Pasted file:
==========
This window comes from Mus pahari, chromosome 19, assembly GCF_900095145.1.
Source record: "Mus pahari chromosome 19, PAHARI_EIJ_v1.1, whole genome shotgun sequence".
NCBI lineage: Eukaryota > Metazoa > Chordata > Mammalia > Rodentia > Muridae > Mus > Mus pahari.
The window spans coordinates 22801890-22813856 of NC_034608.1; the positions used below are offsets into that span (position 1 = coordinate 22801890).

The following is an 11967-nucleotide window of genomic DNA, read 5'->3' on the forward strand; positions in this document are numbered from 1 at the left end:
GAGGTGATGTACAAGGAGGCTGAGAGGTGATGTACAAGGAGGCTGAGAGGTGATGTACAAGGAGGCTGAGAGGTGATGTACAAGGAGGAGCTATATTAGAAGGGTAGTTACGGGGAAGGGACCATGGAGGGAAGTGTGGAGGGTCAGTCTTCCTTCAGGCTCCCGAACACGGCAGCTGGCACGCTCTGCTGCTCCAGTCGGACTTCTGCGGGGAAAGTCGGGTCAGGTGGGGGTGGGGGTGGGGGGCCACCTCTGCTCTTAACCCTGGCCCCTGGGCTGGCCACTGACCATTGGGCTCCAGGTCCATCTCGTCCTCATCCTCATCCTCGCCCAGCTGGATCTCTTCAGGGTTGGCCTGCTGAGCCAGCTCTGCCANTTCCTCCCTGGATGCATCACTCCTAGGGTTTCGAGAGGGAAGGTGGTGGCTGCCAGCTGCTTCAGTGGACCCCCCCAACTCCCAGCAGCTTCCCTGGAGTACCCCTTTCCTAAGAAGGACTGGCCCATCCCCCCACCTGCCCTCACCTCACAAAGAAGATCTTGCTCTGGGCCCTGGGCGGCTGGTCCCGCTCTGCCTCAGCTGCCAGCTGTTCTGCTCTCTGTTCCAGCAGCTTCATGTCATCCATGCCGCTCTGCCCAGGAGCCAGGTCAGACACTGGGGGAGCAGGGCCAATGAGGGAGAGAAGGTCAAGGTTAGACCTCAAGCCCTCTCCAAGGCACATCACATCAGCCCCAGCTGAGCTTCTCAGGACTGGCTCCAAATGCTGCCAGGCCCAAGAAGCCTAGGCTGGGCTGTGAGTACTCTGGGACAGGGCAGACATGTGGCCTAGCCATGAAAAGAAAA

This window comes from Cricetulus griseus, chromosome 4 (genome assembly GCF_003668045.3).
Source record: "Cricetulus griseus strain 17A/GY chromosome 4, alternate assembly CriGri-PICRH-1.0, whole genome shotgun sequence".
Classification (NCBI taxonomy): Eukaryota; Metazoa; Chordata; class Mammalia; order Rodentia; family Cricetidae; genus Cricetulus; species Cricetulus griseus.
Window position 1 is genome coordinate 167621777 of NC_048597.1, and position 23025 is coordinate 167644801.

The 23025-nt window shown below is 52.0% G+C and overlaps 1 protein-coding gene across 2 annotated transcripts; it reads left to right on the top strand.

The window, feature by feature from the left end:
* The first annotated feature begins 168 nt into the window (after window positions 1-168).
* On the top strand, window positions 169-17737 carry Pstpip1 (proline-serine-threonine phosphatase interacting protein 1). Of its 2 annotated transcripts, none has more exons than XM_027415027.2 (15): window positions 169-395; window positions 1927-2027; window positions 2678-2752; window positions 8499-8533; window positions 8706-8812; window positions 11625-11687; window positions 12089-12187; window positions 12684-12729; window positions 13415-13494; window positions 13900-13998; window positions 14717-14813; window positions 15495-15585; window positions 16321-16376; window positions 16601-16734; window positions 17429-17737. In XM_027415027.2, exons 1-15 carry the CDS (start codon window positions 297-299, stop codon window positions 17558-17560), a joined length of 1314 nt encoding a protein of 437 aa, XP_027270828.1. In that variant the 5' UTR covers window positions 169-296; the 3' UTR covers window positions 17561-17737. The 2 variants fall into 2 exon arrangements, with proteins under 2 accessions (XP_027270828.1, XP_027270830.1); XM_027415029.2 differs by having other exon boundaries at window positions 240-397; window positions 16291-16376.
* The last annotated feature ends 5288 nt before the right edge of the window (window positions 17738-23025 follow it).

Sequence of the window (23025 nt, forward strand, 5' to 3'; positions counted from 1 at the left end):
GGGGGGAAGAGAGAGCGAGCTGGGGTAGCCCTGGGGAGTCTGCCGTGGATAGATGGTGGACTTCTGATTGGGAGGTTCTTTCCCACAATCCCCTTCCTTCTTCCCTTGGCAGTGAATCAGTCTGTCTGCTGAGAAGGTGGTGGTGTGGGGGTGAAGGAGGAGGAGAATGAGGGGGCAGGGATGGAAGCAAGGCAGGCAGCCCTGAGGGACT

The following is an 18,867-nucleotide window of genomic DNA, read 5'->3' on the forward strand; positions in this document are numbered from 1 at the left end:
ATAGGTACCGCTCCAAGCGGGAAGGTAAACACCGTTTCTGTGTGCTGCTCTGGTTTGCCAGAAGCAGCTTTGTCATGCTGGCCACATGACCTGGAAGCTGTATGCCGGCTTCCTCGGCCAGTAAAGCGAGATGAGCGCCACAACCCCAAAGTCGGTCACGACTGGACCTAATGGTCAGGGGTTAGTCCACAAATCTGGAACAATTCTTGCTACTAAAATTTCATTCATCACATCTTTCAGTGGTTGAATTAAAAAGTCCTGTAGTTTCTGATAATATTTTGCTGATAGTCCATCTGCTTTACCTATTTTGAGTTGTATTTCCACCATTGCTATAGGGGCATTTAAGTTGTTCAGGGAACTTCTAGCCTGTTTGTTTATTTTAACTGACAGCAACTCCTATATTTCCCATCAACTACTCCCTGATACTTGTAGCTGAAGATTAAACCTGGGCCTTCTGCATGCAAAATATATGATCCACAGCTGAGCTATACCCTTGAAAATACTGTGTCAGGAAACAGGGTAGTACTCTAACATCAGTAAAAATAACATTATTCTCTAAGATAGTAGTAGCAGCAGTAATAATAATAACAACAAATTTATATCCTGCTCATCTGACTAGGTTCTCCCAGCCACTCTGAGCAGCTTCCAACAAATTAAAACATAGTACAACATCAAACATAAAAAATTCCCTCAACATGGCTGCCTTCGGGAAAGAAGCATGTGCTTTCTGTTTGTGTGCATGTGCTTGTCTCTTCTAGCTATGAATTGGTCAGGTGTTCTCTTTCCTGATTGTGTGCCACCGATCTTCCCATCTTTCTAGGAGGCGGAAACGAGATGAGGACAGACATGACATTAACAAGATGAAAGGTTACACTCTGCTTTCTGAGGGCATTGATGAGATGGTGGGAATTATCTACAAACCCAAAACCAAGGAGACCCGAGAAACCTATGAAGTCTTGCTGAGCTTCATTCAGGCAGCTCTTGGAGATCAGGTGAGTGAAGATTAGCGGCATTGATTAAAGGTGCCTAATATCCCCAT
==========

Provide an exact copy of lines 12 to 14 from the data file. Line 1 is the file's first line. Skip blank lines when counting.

The window, feature by feature from the left end:
* The first annotated feature begins 168 nt into the window (after window positions 1-168).
* On the top strand, window positions 169-17737 carry Pstpip1 (proline-serine-threonine phosphatase interacting protein 1). Of its 2 annotated transcripts, none has more exons than XM_027415027.2 (15): window positions 169-395; window positions 1927-2027; window positions 2678-2752; window positions 8499-8533; window positions 8706-8812; window positions 11625-11687; window positions 12089-12187; window positions 12684-12729; window positions 13415-13494; window positions 13900-13998; window positions 14717-14813; window positions 15495-15585; window positions 16321-16376; window positions 16601-16734; window positions 17429-17737. In XM_027415027.2, exons 1-15 carry the CDS (start codon window positions 297-299, stop codon window positions 17558-17560), a joined length of 1314 nt encoding a protein of 437 aa, XP_027270828.1. In that variant the 5' UTR covers window positions 169-296; the 3' UTR covers window positions 17561-17737. The 2 variants fall into 2 exon arrangements, with proteins under 2 accessions (XP_027270828.1, XP_027270830.1); XM_027415029.2 differs by having other exon boundaries at window positions 240-397; window positions 16291-16376.